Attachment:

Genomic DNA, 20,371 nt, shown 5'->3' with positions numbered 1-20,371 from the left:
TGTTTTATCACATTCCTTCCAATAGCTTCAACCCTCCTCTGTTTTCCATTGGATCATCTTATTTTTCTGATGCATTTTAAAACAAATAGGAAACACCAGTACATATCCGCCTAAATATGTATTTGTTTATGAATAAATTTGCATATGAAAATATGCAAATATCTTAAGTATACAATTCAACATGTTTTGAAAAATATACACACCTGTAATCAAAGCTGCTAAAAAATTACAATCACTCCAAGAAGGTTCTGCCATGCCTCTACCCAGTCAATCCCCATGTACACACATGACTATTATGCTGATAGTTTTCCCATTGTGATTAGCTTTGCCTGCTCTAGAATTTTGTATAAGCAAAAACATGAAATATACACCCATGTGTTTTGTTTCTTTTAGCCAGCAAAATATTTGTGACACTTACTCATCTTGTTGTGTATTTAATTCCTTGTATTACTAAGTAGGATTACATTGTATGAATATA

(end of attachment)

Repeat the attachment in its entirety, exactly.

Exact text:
Genomic DNA, 20,371 nt, shown 5'->3' with positions numbered 1-20,371 from the left:
TGTTTTATCACATTCCTTCCAATAGCTTCAACCCTCCTCTGTTTTCCATTGGATCATCTTATTTTTCTGATGCATTTTAAAACAAATAGGAAACACCAGTACATATCCGCCTAAATATGTATTTGTTTATGAATAAATTTGCATATGAAAATATGCAAATATCTTAAGTATACAATTCAACATGTTTTGAAAAATATACACACCTGTAATCAAAGCTGCTAAAAAATTACAATCACTCCAAGAAGGTTCTGCCATGCCTCTACCCAGTCAATCCCCATGTACACACATGACTATTATGCTGATAGTTTTCCCATTGTGATTAGCTTTGCCTGCTCTAGAATTTTGTATAAGCAAAAACATGAAATATACACCCATGTGTTTTGTTTCTTTTAGCCAGCAAAATATTTGTGACACTTACTCATCTTGTTGTGTATTTAATTCCTTGTATTACTAAGTAGGATTACATTGTATGAATATA